of contact, and essentially it is a comprehensive database of all the activities
and information that an agent will need."
In the first week of March, the Paris committee with 20 delegates will visit
Mumbai and Delhi to reinforce their commitment to the Indian market and explore
business opportunities with key agents.
- Paris attracted 27 million visitors from
all over the world in 2006
- In 2007 the city attracted 2,00,000 Indian
- It is the largest hub in Europe with two
airports and has six train stations linking Europe in 2hrs by a high-speed
- 1,460 hotels across various categories
offering 75,000 rooms
- Paris is a world leader for meetings of
international associations. In 2005, 1,777 events were held, including
more than 644 trade fairs and international congresses
- The 15 main congress and exhibition centres
in Île-de-France have adequate accomodation to support them. For
instance, the Pole Paris Nord Villepinte has 10,370 bedrooms, while
Pole Disneyland Resort Paris offers 7,939 bedrooms
- Events can also be held at three Opera
houses, 141 museums and monuments
For more information, log on to: ww.presstraveltrade.parisinfo.com
The transformation of Paris
Worldwide, the travel landscape is undergoing a transformation, and Paris is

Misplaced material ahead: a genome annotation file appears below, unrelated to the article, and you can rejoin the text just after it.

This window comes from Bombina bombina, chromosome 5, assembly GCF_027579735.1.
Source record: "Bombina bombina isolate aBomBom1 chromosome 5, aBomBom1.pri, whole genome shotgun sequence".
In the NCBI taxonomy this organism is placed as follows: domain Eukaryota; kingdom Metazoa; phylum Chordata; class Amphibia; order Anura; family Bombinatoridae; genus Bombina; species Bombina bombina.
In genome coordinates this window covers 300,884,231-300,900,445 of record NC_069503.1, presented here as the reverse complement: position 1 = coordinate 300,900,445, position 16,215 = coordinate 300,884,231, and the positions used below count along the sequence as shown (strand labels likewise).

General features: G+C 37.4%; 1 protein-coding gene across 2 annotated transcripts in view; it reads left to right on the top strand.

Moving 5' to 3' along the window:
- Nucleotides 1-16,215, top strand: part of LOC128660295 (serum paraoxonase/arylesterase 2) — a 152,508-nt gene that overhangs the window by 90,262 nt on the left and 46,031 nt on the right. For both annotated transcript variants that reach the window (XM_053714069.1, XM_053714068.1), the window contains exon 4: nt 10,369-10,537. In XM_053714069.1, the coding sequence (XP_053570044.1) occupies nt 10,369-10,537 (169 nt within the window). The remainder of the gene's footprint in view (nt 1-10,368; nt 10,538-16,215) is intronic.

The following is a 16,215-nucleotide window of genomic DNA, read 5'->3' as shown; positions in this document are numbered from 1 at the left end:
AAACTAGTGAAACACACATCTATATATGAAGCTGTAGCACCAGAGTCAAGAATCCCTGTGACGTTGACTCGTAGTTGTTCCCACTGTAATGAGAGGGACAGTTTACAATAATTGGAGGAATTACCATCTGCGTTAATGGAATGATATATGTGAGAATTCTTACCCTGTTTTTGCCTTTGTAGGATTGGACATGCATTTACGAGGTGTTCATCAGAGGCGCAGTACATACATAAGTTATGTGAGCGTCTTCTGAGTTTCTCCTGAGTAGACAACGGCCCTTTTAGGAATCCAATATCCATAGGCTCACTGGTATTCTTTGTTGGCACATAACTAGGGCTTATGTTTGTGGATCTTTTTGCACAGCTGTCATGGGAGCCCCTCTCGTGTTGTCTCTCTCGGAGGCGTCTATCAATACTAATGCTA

no exception. Says Paul Roll, managing director, Paris Visitors and Convention
Bureau, "Tourism is booming in the city. There is a better performance
overall in all seasons, including the traditional low seasons." The Paris
Fashion Week and the Rugby World Cup held recently, saw hotel occupancies soaring
and the city was chock-a-block with tourists.
In 2006, total visitor arrivals recorded at hotels were 15.3
million. The total overnights were 33.9 million, with average occupancy at 75.2
per cent. The RevPars increased by 11.7 per cent as compared with 2005 figures.
This buoyancy continues. According to Paul, the main reason for the overall
buoyancy is that traditional markets are bouncing back and the emerging markets
- Brazil, China, South Korea, India and Russia are doing well, all thanks to
an economic upturn. The Americans lead the visitor footfalls, followed by the
British, the Italians, the Germans and the Japanese. Interestingly, according
to the last conducted survey, tourists from the Far East featured at the top
of the list of nationalities - the average daily expenditure being €276
for the Japanese and €247.9 for the Chinese tourists.
Parisian suppliers with Indian agents at the workshop
Chalet des Īles restaraunt
Roll predicts a shift in the visitor profile by 2020. "The
Chinese will constitute the second highest number of visitors to Paris. The
Indians, Brazilians, Mexicans and the Russians should feature in the top 10